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10.3The Principles of Bioethics

The starting point of the principles of bioethics comes from profound remorse related to human experiments: particularly, inhuman experiments on human bodies, such as infection experiments with pathogenic bacteria, ultralow pressure and freezing experiments conducted in concentration camps in Nazi Germany during the Second World War. This historical fact greatly influenced debates on clinical studies. The Universal Declaration of Human Rights adopted by the UN General Assembly in 1948 is a declaration that bases the dignity of human beings upon the negative history of society. Additionally, the Declaration of Helsinki (see Column at the bottom) adopted by the World Medical Association in 1964 furnished the fundamental principles of clinical research with specific expressions describing those principles.
Until the 1960s, clinical research was believed to be conducted ethically in the United States. However, various examples of inappropriate human experiments were detected. The weak individuals of society such as African-Americans, mentally-disabled persons, and children were, without their consent, being implanted with cancer cells or made the subject of observation with no further treatment. In 1973, the federal government established a "national committee for the protection of human subjects in biomedical and behavioral research" and carried out an investigation on the protection of human subjects in clinical research. In 1979, based on this investigation, a report called the Belmont Report was summarized and this report laid out the following four bioethical principles: (1) reverence for the autonomy of human subjects, (2) the principle of good deed to help achieve an overall maximum benefit, (3) the fairness to consider the autonomy of others and the interest of future generations, and (4) the principle to avoid causing safety hazards. Ethical decisions are to be made in the actual practice of clinical research with these principles mutually kept in balance. Yet, before the discussion of these principles, it is imperative to verify the major premise that research on human subjects is of scientific importance.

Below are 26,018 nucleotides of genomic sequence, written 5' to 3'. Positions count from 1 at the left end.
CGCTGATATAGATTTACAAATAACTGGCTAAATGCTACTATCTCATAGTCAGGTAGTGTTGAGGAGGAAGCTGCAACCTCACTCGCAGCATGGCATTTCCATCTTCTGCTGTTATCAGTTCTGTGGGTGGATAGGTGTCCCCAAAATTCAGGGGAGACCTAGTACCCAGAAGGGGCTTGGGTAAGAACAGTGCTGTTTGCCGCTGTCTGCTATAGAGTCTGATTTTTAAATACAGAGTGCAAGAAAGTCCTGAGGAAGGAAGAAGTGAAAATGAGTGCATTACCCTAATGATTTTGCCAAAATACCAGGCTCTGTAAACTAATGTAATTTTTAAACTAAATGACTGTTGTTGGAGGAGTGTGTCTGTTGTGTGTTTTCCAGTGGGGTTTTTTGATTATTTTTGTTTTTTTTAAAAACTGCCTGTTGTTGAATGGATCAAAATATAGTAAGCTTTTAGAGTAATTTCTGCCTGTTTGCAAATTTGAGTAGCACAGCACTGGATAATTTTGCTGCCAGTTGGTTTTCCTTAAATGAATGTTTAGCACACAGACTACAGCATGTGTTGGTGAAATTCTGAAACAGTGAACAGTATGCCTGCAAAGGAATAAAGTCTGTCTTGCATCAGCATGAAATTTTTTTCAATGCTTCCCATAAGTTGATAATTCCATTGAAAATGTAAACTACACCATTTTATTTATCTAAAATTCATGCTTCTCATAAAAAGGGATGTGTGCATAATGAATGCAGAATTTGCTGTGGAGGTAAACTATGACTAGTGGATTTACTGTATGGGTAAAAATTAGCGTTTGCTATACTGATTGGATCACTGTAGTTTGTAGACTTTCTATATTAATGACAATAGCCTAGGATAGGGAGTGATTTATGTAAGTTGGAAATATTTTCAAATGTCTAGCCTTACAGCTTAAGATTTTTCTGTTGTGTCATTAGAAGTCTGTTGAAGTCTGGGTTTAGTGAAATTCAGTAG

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Declaration of Helsinki

For advancement of science, experiments involving humans are indispensable at a certain stage. The principle by which such experiments are humanely performed is called the Nuremberg Code, which was originally defined in the verdict of an American occupation court over human experiments conducted in concentration camps during the Second World War in Nazi Germany. This principle was later systematized into specific rules for clinical practice and adopted as the Declaration of Helsinki at the World Medical Association in 1964. Thereafter, multiple revisions were made, and currently, it is acknowledged worldwide as the most fundamental and comprehensive basic principle in clinical research.
More specifically, the Helsinki declaration states that the privacy and dignity of test subjects or patients must be preserved, informed consent must be obtained in a non-intimidating atmosphere, and the test subject should have the freedom to withdraw his or her consent at any time. The declaration attaches importance particularly to the consideration of people in vulnerable positions, indicating that scientific and social benefits must not outweigh consideration of the test subject. In recent years, some revisions have been made in order to define specific considerations protecting test subjects not only for clinical research in general but also for the fields of medical products and epidemiological studies.

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